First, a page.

The mayor of Chicago said he will back a plan that would prohibit Chick-fil-A from opening a restaurant because the company’s support of traditional marriage does not represent the values of the Windy City. But a number of religious liberty groups said the ban would be a flagrant violation of the U.S. Constitution.
“Chick-fil-A values are not Chicago values,” Mayor Rahm Emanuel declared in a statement to Fox News. “They disrespect our fellow neighbors, residents and family members.”
Emanuel said he supported Alderman Joe Moreno’s plan to use what is called “aldermanic privilege” to block construction of the city’s second Chick-fil-A restaurant in the city’s trendy Logan Square.
The move comes after Chick-fil-A president Dan Cathy told a Christian news service that his company supported the biblical view of marriage – meaning a union between one man and one woman.
Alderman Moreno called Cathy’s comments “bigoted” and “homophobic.”
“Because of this man’s ignorance, I will now be denying Chick-fil-A’s permit to open a restaurant in the First Ward,” he told the Chicago Tribune.
City officials in Boston and in Mountain View, Calif, a bedroom community of San Francisco, have also announced plans to halt the Atlanta-based restaurant chain from building stores.
Chicago’s planned crackdown on Chick-fil-A was met with approval by some in the city’s gay community.
“I think it’s important that the city sends a message that we want business here…but what we can’t have and don’t want are businesses that have discriminatory roles,” Rick Garcia, of The Civil Rights Agenda, told the Tribune.
A spokesperson for the American Civil Liberties Union said they did not have anyone available to comment on the matter.
So is it legal for any elected official to ban a business simply because they disagree with the political or social beliefs of the company’s leadership?
Mat Staver, president of the Liberty Counsel, said it’s unconstitutional.
“No city can ban Chick-fil-A because the president has his own view regarding marriage – a view that his held by much of the American public,” Staver told Fox News. “To discriminate against Mr. Cathy because of his biblical view and then to extrapolate that to Chick-fil-A is illegal. It would be unconstitutional and certainly any city trying to do so would not win that battle.”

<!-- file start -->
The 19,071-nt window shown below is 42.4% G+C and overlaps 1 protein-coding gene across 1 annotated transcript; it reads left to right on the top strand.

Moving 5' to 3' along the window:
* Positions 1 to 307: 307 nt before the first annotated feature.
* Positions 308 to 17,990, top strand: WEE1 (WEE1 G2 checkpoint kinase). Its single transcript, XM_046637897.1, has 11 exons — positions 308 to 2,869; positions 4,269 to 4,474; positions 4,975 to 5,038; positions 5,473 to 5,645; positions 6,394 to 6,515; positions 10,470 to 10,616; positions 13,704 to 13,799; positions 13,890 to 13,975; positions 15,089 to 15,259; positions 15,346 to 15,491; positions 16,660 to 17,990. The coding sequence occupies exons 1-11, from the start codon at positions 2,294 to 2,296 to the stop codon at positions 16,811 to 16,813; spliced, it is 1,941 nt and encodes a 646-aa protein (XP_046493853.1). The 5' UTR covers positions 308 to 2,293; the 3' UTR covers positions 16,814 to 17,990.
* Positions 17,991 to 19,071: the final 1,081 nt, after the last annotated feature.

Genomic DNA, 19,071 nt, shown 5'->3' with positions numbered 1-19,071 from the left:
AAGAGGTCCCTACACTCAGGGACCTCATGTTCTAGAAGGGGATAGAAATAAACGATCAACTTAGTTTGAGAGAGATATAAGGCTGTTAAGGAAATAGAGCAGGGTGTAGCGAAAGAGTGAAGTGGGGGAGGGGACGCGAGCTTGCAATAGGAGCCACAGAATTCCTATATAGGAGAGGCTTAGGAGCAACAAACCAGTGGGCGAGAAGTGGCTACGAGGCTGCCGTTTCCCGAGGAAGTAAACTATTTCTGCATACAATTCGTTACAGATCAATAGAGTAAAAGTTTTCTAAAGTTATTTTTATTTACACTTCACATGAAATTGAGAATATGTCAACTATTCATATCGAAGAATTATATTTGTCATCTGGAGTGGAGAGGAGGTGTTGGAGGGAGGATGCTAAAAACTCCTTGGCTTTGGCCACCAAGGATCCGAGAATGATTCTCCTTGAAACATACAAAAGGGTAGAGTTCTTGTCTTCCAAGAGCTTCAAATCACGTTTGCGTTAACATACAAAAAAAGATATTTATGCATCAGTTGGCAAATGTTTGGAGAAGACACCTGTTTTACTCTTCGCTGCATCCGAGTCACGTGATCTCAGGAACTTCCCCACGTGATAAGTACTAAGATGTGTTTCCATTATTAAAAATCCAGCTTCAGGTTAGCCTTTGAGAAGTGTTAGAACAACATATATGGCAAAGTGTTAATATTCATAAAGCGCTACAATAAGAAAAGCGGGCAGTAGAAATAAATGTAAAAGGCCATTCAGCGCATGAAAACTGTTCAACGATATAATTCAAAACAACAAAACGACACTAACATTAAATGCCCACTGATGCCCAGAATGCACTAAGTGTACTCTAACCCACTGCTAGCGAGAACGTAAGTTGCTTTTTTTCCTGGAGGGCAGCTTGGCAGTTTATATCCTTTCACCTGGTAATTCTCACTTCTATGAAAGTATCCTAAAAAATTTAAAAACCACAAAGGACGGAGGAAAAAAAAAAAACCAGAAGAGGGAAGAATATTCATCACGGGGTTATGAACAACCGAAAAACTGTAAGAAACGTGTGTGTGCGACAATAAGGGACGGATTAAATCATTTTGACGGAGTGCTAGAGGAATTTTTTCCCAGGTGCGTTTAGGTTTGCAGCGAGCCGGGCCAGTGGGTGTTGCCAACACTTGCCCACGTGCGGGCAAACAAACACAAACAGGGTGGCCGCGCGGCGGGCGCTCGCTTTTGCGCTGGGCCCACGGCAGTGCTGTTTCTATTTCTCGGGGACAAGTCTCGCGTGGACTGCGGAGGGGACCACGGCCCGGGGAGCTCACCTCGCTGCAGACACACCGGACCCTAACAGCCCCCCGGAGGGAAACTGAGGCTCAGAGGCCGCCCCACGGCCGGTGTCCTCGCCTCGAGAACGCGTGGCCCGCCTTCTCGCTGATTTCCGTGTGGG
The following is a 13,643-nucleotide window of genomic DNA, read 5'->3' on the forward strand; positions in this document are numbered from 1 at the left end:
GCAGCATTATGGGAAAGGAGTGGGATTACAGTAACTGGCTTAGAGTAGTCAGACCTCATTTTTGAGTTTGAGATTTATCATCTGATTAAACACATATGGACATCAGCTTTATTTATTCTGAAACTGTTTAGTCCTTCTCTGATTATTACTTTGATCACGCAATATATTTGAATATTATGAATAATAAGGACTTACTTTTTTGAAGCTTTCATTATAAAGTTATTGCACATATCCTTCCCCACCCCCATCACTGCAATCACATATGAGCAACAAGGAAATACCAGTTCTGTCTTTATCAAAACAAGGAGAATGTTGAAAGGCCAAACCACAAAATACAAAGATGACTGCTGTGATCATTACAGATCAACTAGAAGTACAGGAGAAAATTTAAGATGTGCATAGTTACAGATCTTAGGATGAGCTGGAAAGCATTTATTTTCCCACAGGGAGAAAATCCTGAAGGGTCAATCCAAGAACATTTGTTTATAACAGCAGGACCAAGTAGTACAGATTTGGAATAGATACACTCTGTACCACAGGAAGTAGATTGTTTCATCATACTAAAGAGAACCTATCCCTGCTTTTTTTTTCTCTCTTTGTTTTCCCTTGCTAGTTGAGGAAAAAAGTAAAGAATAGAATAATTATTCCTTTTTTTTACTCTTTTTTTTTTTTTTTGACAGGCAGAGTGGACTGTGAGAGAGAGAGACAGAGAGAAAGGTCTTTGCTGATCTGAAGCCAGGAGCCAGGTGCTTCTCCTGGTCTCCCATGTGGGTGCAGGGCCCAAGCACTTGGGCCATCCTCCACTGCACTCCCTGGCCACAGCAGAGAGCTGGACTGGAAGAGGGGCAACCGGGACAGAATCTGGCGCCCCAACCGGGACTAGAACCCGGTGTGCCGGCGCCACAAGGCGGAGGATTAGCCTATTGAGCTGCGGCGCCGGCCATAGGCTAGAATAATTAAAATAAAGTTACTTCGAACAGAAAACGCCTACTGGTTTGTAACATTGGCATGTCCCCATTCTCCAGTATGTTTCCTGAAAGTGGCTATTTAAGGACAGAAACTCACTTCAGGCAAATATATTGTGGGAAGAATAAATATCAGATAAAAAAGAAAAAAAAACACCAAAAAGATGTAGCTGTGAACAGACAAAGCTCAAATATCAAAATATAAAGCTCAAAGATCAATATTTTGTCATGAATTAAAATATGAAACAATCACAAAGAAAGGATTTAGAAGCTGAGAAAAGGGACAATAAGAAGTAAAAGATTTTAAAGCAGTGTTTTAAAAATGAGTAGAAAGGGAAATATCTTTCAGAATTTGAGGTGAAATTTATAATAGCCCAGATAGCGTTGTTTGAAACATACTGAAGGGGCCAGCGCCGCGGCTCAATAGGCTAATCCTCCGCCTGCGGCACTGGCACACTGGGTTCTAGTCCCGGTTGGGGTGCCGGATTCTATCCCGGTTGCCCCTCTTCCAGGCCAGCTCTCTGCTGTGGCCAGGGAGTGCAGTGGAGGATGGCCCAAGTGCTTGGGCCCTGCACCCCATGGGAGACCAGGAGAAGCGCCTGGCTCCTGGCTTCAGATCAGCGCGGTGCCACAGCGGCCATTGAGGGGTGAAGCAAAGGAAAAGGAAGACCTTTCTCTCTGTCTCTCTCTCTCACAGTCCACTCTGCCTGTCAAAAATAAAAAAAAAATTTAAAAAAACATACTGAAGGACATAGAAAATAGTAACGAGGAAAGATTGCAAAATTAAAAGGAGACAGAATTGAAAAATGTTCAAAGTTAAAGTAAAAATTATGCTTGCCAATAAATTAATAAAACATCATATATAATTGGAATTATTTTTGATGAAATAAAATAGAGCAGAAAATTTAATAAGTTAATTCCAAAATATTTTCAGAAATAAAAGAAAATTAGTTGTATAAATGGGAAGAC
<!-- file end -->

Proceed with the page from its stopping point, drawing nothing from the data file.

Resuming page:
Staver called Emanuel’s remarks offensive and accused the city of trying to “bully them into silence.”
“This is a very intolerant response by Rahm Emanuel and some of the others who are pushing back against Chick-fil-A,” he said. “It is absolutely incredible that we are at a point in history where an individual who is an owner of a company can express his view on marriage and get so much push back.”
Staver said there is absolutely no evidence that Chick-fil-A has discriminated against homosexuals. They serve all people equally, he said.
He also took issue with the idea that the restaurant’s values differ from those of Chicagoans.
“I imagine Chick-fil-A’s values are not Rahm Emanuel’s values, but I’m sure the values of Chick-fil-A resonate with a majority of people in Chicago,” Staver said.
Eugene Volokh, a law professor at UCLA, said city officials in Boston and Chicago could be facing court challenges.
“Denying a private business permits because of such speech by its owner is a blatant First Amendment violation,” Volokh wrote on his popular legal blog, The Volokh Conspiracy. “Alderman Moreno, Mayor Menino and, apparently, Mayor Emanuel (if is statement is quoted in context), seem to either not know or not care about the law.”
Alderman Moreno is demanding a public apology from the restaurant chain and said he welcomed any kind of legal challenge and said the company doesn’t have a leg to stand on.
“When Cathy comes out in public on it, I’m going to go against him,” he told the Tribune. “I would suggest that the better path, the less expensive path, the more contemporary path, is to work with me on an anti-discriminatory LGBT policy.”
Some religious liberty and pro-family groups believe there could be a positive side to the attacks. Tony Perkins, president of the Family Research Council, told Fox News that Americans are now being exposed to what they’ve been dealing with for years.
“The average American is seeing just how intolerant those that are pushing this whole agenda of same-sex marriage really are,” Perkins said. “Unfortunately it’s happening, but I think there is still time to turn this train around if Americans see what is really at stake here.”
“It’s hard to believe that you have elected officials that are coming out telling a private business that ‘We’re going to do everything we can to block you from doing business in our city if your personal views are inconsistent with mine,'” he said. “This is so blatantly illegal, and discriminatory that lawyers have to be lining up right now to challenge these elected officials.”